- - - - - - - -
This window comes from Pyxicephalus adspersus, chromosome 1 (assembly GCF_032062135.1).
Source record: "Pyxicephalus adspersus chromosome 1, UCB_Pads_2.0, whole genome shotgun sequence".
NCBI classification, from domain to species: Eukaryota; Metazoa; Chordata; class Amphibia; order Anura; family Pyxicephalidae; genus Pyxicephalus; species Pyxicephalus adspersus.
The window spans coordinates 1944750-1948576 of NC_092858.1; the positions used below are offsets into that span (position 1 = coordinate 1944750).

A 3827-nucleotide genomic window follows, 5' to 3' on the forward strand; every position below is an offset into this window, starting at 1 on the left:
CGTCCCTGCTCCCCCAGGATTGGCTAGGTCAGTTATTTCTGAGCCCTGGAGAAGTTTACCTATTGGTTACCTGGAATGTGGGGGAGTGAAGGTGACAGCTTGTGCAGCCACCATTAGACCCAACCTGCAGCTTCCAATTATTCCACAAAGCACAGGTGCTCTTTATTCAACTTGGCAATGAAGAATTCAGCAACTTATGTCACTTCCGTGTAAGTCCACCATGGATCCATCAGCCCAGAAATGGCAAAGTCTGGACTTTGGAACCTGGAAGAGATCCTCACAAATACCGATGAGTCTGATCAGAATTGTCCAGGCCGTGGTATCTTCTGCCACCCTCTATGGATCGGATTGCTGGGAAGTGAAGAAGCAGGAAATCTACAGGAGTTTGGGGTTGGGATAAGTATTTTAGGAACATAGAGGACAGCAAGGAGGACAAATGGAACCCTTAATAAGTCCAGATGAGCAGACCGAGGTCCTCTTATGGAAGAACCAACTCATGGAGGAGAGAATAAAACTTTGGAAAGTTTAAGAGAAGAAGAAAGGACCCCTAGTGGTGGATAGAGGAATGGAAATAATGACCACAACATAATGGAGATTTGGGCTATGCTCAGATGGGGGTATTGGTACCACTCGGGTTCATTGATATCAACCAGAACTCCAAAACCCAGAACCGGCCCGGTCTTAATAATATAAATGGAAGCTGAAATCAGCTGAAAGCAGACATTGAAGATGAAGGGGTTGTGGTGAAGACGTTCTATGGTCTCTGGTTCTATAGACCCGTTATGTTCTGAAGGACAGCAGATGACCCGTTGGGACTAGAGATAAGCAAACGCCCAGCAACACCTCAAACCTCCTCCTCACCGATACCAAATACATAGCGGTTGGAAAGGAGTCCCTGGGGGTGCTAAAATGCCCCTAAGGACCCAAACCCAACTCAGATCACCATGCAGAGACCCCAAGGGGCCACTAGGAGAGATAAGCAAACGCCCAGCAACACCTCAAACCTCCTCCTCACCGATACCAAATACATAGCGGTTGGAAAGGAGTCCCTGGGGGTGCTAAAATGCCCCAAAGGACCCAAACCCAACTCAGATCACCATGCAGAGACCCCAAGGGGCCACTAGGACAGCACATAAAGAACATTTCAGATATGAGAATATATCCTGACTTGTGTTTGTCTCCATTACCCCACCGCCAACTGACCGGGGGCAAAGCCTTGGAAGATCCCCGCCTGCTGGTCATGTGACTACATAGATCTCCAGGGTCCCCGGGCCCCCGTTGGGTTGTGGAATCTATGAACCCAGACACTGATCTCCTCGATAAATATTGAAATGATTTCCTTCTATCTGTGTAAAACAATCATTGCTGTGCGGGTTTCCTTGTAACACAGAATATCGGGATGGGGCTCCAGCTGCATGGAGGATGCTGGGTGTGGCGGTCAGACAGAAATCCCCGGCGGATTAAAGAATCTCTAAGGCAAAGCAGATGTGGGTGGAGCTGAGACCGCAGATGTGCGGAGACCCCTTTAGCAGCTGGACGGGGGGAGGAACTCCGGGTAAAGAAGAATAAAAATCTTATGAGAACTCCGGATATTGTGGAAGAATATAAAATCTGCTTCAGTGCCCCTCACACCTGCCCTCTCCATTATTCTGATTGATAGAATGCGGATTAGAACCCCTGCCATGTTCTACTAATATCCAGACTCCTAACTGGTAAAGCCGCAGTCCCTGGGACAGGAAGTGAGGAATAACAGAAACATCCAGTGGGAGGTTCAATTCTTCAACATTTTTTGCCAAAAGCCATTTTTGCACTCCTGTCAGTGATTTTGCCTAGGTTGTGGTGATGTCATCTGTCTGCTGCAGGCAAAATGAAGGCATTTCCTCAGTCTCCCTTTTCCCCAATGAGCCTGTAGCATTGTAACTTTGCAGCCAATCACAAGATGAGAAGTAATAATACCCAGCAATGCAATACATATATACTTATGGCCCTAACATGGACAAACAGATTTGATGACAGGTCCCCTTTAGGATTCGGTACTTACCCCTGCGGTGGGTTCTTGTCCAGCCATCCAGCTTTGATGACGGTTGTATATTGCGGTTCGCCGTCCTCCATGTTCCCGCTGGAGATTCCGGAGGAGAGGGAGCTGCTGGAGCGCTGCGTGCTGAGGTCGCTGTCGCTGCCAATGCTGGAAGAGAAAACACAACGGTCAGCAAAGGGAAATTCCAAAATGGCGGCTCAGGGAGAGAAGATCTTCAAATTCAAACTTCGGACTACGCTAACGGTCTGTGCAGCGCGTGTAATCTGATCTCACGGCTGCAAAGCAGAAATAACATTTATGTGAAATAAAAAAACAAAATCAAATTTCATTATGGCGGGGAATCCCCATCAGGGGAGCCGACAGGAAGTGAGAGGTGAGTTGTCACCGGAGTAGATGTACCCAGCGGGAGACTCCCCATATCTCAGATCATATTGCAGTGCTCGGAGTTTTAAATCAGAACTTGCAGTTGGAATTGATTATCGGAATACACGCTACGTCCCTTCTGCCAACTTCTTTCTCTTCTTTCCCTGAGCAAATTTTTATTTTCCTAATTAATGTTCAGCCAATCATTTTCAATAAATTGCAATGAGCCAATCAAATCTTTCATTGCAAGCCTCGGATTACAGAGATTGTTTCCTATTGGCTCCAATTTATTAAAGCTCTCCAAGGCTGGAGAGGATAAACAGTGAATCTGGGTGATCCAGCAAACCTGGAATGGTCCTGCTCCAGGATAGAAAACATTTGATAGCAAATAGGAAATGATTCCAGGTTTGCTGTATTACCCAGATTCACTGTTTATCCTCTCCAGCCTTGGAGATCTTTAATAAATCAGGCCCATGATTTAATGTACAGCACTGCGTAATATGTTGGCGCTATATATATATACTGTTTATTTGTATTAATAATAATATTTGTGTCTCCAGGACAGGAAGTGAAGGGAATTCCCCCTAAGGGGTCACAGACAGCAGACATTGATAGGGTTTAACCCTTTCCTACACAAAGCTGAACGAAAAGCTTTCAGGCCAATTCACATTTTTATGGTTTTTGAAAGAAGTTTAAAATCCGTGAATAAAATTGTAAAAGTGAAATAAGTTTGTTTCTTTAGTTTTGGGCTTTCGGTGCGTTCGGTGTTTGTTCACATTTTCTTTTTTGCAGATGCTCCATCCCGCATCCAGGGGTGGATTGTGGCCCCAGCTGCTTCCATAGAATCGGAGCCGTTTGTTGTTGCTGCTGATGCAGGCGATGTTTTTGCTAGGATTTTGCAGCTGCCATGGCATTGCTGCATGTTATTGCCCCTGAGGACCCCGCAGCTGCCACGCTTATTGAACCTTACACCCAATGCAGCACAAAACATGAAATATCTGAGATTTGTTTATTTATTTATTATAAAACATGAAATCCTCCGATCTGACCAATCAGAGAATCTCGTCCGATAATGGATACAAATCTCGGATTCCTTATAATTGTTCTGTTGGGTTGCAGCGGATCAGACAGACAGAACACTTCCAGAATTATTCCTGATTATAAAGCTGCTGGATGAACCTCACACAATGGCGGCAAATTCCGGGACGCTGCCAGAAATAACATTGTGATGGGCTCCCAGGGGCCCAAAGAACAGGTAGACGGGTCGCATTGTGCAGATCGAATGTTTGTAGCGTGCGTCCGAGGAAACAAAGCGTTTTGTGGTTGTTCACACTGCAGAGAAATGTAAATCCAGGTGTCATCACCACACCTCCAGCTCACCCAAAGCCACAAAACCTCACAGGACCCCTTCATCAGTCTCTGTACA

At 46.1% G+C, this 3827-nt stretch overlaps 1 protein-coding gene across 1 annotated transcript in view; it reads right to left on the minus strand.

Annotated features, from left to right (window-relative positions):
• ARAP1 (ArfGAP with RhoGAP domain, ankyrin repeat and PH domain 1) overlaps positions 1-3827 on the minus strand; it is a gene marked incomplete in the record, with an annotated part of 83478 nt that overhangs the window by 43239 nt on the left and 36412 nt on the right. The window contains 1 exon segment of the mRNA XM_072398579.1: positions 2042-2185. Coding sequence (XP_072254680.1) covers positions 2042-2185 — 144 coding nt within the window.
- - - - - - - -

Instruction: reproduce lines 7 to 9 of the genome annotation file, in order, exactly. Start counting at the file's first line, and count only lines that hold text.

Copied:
At 46.1% G+C, this 3827-nt stretch overlaps 1 protein-coding gene across 1 annotated transcript in view; it reads right to left on the minus strand.

Annotated features, from left to right (window-relative positions):
• ARAP1 (ArfGAP with RhoGAP domain, ankyrin repeat and PH domain 1) overlaps positions 1-3827 on the minus strand; it is a gene marked incomplete in the record, with an annotated part of 83478 nt that overhangs the window by 43239 nt on the left and 36412 nt on the right. The window contains 1 exon segment of the mRNA XM_072398579.1: positions 2042-2185. Coding sequence (XP_072254680.1) covers positions 2042-2185 — 144 coding nt within the window.